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Updated: December 2, 2010 15:43 IST

Tomin Thachankary’s petition dismissed

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A file picture of suspended IGP Tomin Thachankary. Photo: S. Mahinsha
The Hindu
A file picture of suspended IGP Tomin Thachankary. Photo: S. Mahinsha

The Kerala High court today dismissed a petition by senior IPS officer Tomin J Thachankary challenging the Central Administrative Tribunal’s order confirming his suspension for undertaking a foreign trip without seeking State government’s prior permission.

The court cannot issue any directions to re-admit him into service at this juncture, a division bench comprising Justices Thothathil B Radhakrishnan and P Bhavadasan held while dismissing Mr. Thachankary’s petition.

The court said discipline in the force was a matter of “paramount state importance” and observed that there was “no semblance of eligibility for the officer to seek re-admission to duty unless he was cleared of the smudge against him.”

“The scale of justice has necessarily to tilt in favour of protecting and securing the larger public interest in such a situation, even if it be the petitioner may ultimately come out innocent,” the bench held.

Mr. Thachankary was suspended from service on April 17 this year while he was Kannur range IGP for undertaking the trip to the Gulf without seeking the government’s permission.

He approached the Central Administrative Tribunal challenging the suspension, which was dismissed. The CAT had on August 13 held that the officer’s act of travelling abroad without seeking government’s prior permission was “illegal”.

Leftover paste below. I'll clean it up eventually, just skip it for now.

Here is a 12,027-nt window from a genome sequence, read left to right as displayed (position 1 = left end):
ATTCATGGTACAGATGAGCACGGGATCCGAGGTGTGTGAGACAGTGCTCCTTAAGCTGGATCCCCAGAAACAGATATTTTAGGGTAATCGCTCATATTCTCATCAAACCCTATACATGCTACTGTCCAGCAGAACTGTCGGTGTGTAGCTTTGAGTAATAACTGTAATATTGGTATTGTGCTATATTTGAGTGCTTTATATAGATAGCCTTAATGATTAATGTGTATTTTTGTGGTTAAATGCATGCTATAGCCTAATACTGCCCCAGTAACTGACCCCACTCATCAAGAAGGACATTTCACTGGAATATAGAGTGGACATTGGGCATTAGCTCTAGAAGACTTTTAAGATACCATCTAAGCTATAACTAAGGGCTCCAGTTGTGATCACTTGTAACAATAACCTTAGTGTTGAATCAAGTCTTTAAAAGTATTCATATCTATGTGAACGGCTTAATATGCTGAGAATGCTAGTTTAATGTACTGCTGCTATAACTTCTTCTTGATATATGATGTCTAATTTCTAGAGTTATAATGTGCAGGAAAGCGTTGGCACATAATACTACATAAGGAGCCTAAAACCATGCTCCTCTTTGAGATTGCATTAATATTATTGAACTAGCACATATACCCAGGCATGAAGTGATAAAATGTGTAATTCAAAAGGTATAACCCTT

The State government informed the court that it would not be in national interest to let the officer be re-admitted to duty.

Though Mr. Thachankary denied accusations made against him on his visits abroad and his alleged meetings with some “wanted” men in the Gulf, the bench said it was “too premature” to look into such matters.

The judges referred to a letter by Home Ministry to the State Chief Secretary that it had been informed by an Indian Ambassador in the Gulf that members of the Indian community had said Mr. Thachankary had met several ‘wanted’ men from Kerala and promised them of their safe return to India.

“In the larger public interest, it would be inappropriate to ignore specific stand taken by Ministry of Home and External Affairs in the Central government and the response to that from the State government,” the bench held.

The central government had accused Mr. Thachankary of “misdeeds” which have been referred to the National Investigation Agency.






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